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The International Jewish Cemetery Project  identified 56 Jewish cemeteries in Italy. Several more are mentioned in the literature from different centuries, but can no longer be located.Italian Jewish cemeteries reflect a changing history of burial customs, ranging from the first century catacombs to modern monumental tombs.

Archaeologists have discovered ornate Jewish catacombs with hinged doors and gabled columns dating from the early Christian era. This suggests that the practice of cave burial increased from the biblical era, through the Babylonian period and into Roman Palestine. Examples of cave burials are found in Rome (Catacombs of Vigna Randanini, Villa Torlonia, Monteverde), in Basilicata (Catacombs of Venosa) and in Naples, where the burial grounds are no longer identifiable.

 

The Jerusalem Talmud (Mo’ed Katan 1:5) describes the practice of likut atzamot (gathering of bones), the two-phase procedure of burying bodies in deep pits (mahamorot) and waiting for the skin to dissolve before removing the bones for reburial. The bones were then placed in an ossuary, or bone box, in anticipation of the resurrection of the dead.
Because of supernatural associations with the dead, Talmudic rabbis ruled that, where possible, cemeteries were to be situated at least fifty cubits (about 22 meters) from the nearest residence.
The ways in which Diaspora Jews acquired their burial grounds was regulated by pre-rabbinic prescriptions and rabbinic law. Italian cemeteries provide important demographic and cultural information. Depending on the period and the provenance of each community, burial stones contain data on the social condition of the deceased and their families, and, when epitaphs adorns the tombs, details on travels, customs and daily life.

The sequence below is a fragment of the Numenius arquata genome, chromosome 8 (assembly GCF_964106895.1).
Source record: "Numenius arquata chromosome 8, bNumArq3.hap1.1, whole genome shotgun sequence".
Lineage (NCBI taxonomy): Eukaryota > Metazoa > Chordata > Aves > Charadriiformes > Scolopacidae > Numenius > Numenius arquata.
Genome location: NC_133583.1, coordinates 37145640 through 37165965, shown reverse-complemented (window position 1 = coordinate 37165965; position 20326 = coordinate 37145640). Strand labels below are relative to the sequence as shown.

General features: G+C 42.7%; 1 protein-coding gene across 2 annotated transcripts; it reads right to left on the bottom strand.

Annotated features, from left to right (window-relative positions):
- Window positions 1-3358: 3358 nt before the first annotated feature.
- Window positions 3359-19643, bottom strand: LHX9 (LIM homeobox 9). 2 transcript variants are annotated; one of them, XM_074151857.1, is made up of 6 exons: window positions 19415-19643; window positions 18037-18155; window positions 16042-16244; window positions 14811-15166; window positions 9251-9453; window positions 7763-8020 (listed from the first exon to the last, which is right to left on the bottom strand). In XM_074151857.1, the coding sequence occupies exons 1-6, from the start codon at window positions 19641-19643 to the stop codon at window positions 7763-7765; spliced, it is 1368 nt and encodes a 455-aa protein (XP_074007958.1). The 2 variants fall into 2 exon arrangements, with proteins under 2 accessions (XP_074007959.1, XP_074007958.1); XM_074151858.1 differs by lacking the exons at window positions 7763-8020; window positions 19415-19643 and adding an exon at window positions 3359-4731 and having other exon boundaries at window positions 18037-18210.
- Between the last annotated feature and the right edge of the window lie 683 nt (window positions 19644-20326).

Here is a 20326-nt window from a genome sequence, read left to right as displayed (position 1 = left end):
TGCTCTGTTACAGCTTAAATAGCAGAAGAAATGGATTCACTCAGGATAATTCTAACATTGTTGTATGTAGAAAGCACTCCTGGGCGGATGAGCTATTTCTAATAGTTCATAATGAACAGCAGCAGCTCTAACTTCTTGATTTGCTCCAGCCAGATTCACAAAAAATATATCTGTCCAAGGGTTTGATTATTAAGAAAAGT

In Italy, the existence of Jewish burial associations is documented starting in late antiquity and attests to a history of evolving burial and mourning traditions. In 1619 Leone Da Modena was commissioned to write a pamphlet entitled Balm for the Soul and Cure for the Bones. This constitutes one of the first manuals for the dying known in the Western Jewish tradition.
Rituals and rules regulating burial were progressively formalized. Cave burial became associated with pagan practice and progressively abandoned. In Italy, by the early Middle Ages, ground burial and the use of flat or cylinder headstones became standard practice. Stones placed on graves, which in late Antiquity were regarded by Jews as weights that could entrap demons, became repositories of the living memory of the deceased and a sign of affection and respect from their families and community.

 

In the past 15 years Italian Jewish cemeteries of many regions have been catalogued and documented headstone by headstone. Epitaphs, inscriptions, demographic and onomastic information has been organized in databases that are available to scholars and the public.
The Jews of Europe and the moment of death in medieval and modern times
Elliott Horowitz

 

When, in early 1556, Abraham Colonia, a wealthy Italian Jew, died suddenly in the town of Viadana, one of the local rabbinic authorities ruled that his body should not be accompanied to burial since he did not confess publicly, and was therefore “akin to one who has no place in the next world.” There were others who argued, however, that there was deliverance for his soul, for his lips were seen to move silently in the final moments before his death.(1) This stress upon deathbed confession as a publicly witnessed ritual was no isolated instance, but rather a common feature of Jewish death in the Italian communities of the late sixteenth and early seventeenth centuries. Ferrara’s Gemilut Hasadim confraternity, the first of its kind to be founded in Italy, began in 1552 to require its officials, when visiting a member who had been seriously ill for three days “to encourage him to confess his sins before God and to deliver his final testament before his family.”

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Leone Da Modena’s Manuals for the Dying
Avriel Bar-Levav

 

The structured mourning rituals of the Jews, such as the shiva with its specific demands on the mourners and their visitors, or saying kaddish, are quite known. Far less well-known is the existence of detailed rituals for people who are dying. Such rituals were created and printed in book form during the 16th and 17th centuries, first in Italy and then all around the Jewish world. These manuals formed a new genre in Jewish traditional literature–”books for the sick and the dying”–and tell us something about the ways in which modernity both threatened and lent new forms of expression to Jewish identity.
The herald of the new genre was a booklet of 18 small pages composed by the colorful rabbi and prolific writer Leone Modena (1571-1648), which was published in Venice in 1619. Modena named this booklet Balm for the Soul and Cure for the Bones.

(See essay: Leone Da Modena’s Manuals for the Dying)